Glenn Lowry, director of New York's Museum of Modern Art, called on his colleagues around the globe "to be subversive."
“The infrastructure of museums works against their ability to be free,” Lowry said during his keynote address Friday at the inaugural Asia Society Arts & Museum Summit at Asia Society in Hong Kong. But, Lowry added, MoMA wants to “build in our own disruption. We want to find artists and institutions that will shake us up. We want to take risks, to take the museum out of its walls. We want to be a place where people participate, where social engagement is absolute.”
More than 200 museum leaders from across Asia, Europe, and North America gathered for the two-day summit in an effort to explore ideas of new models for museums in the 21st century.
In his keynote address, Lowry took on the essence of museums today and the contradictions they face moving into the future. “There is a fundamental difference between how an institution conceives of itself," Lowry said, asking the question of whether a museum should see its audience "as spectators or participants." Lowry continued, "Museums are object-based. Most museums are instruments of enlightenment … physical spaces with order determined by authoritative professional staff, with defined hierarchies and presumed responsibilities." (UPDATE: the complete video of Lowry's address is embedded below.)
Hiroshi Sugimoto followed, presenting the perspective of both a “consumer of museums” and as an artist who has done solo shows at dozens of museums globally. In his keynote, he discussed museum spaces in which he has shown his work, and his ideal for what a museum space should be. "Light is the most important factor,” he said.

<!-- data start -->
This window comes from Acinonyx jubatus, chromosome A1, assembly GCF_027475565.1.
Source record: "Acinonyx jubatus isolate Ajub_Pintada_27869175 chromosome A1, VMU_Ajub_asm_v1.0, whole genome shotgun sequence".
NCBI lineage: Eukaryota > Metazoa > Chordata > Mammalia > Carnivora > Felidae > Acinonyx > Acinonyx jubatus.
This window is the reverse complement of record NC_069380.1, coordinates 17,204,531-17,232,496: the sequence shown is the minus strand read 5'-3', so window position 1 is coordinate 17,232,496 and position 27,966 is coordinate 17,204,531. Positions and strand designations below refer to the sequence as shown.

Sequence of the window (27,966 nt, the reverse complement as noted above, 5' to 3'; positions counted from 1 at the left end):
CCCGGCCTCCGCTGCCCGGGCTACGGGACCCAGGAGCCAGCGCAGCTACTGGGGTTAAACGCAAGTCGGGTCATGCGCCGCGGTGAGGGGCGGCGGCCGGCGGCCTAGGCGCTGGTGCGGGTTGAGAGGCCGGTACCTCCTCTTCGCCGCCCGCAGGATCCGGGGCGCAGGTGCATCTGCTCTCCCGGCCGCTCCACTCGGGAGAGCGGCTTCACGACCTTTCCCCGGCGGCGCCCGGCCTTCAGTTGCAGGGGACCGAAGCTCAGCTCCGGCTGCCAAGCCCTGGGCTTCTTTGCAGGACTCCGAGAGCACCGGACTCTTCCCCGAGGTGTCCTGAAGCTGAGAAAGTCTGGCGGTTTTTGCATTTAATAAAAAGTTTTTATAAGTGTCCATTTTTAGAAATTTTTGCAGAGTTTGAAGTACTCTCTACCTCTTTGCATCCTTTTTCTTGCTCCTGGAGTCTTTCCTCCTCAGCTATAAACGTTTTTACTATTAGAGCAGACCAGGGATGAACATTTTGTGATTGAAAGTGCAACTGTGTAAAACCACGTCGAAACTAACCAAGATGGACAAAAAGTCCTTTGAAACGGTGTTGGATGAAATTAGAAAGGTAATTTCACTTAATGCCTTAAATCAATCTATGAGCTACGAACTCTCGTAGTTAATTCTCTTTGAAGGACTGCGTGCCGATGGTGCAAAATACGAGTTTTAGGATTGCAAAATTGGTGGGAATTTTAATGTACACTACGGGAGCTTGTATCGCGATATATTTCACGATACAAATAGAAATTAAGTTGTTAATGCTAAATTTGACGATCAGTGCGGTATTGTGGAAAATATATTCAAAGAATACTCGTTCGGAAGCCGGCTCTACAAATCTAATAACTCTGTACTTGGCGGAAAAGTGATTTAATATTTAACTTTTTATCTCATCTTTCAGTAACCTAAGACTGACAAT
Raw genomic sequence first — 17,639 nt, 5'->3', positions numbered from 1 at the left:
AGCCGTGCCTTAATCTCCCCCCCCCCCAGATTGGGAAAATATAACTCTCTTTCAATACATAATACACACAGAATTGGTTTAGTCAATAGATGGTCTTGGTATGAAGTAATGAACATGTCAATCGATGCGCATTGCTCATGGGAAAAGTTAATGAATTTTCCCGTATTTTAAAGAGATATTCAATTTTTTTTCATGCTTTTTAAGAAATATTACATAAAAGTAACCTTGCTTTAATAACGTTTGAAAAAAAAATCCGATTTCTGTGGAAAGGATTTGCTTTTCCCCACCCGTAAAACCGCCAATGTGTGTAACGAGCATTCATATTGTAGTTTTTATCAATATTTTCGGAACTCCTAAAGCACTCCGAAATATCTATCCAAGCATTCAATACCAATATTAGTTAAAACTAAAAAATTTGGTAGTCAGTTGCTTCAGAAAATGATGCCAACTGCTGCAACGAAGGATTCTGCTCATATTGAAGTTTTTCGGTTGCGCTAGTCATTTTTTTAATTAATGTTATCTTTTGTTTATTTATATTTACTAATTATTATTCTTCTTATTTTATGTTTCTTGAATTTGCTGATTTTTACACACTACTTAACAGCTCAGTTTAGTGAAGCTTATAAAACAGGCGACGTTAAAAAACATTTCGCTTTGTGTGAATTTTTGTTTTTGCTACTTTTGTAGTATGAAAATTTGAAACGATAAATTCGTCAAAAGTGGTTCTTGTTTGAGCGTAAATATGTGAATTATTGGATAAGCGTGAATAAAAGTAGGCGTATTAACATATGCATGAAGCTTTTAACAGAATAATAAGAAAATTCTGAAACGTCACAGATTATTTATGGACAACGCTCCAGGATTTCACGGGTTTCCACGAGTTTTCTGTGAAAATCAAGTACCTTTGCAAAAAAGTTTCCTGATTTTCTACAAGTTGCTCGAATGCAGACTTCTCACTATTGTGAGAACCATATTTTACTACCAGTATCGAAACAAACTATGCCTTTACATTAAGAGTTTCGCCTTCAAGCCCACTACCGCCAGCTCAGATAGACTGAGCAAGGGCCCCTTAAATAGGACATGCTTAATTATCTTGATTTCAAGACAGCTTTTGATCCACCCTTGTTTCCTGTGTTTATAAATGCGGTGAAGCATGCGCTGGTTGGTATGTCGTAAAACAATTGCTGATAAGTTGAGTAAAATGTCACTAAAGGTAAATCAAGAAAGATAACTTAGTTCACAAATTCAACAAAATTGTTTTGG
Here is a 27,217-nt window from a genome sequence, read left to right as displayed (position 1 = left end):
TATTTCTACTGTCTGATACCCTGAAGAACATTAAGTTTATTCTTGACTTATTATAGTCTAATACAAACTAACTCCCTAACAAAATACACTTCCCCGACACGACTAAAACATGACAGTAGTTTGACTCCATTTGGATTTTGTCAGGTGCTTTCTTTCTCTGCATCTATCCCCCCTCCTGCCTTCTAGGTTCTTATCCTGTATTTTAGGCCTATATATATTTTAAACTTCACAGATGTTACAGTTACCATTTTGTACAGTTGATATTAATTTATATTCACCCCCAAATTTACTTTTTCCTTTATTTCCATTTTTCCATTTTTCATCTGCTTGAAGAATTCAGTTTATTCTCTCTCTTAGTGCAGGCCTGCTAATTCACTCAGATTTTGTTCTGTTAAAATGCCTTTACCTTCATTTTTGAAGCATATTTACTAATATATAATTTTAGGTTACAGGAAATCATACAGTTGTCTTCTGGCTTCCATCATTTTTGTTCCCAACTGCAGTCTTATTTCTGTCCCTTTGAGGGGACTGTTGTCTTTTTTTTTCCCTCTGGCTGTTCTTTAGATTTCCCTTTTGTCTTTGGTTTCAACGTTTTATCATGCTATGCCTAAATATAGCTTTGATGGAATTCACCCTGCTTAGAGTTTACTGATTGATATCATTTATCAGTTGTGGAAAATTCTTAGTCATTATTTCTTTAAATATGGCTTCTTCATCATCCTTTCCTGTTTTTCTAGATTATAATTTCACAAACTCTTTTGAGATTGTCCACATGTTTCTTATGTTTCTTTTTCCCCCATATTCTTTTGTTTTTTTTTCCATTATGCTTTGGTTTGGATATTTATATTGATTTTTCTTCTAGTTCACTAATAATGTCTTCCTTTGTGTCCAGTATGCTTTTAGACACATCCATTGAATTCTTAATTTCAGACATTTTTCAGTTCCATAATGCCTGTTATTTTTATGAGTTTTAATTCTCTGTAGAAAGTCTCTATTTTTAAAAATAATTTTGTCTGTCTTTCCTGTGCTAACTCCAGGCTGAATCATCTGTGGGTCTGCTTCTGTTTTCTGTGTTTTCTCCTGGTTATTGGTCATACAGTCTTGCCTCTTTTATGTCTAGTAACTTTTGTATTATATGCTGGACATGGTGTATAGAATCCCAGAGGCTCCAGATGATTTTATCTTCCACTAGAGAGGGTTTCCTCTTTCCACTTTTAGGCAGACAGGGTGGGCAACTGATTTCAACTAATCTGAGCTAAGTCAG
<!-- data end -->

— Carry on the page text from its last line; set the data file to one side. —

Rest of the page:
The subject is one that moved him to write a book, Sense of Space, and to design a proposed museum of his own, the Odawara Foundation Project, in a dramatic natural setting near Tokyo. He revealed plans for the building, on a spectacular, oceanfront site in Odawara City, near Tokyo. The project includes a 3-meter wide, 100-meter long gallery space — which juts out over the water offering a 180-degree view — tea house, and 15th-century-style Noh theater.
Following Sugimoto's thoughtful exploration, a panel considered how museums exist beyond their spaces and localities, and the implications for their educational missions and curatorial strategies. “We see ourselves as navigators, facilitators and connectors,” observed Janet Carding of the Royal Ontario Museum in Toronto. “Our job is to connect our visitors to their world and to each other. It’s not for the museum to say what you should be interested in.”
Further exploring this idea was the panel on "The Museum in the City," in which Caroline Collier of the Tate National, talked about the importance of access and bringing in diverse audiences. Adding to this sentiment was Sabyasachi Mukherjee, director of Chhatrapati Shivaji Maharaj Vastu Sangrahalaya in Mumbai, who said, “Cultural institutions need to reinvent themselves continuously and reconnect with the demands of multicultural inhabitants of cities.”
Museum leaders kicked off the summit on Thursday with a panel discussion entitled "Making a Museum in the 21st Century," featuring Lowry, Collier, Lars Nittve, executive director of M+ in Hong Kong, Wang Chunchen, head of curatorial research at CAFA Art Museum in Beijing, and Melissa Chiu, director of Asia Society Museum.
Three main topics emerged as key questions for museums: 1) How do museums recognize a transnational perspective in what they do? 2) How can museums offer transformative experiences with art? 3) How do museums address participation, whether through participatory art such as performance art, or outside of the physical museum space, and the idea of engaging audiences online, through social media and other technologies?
Video: Glenn Lowry's keynote address in Hong Kong (30 min., 54 sec.)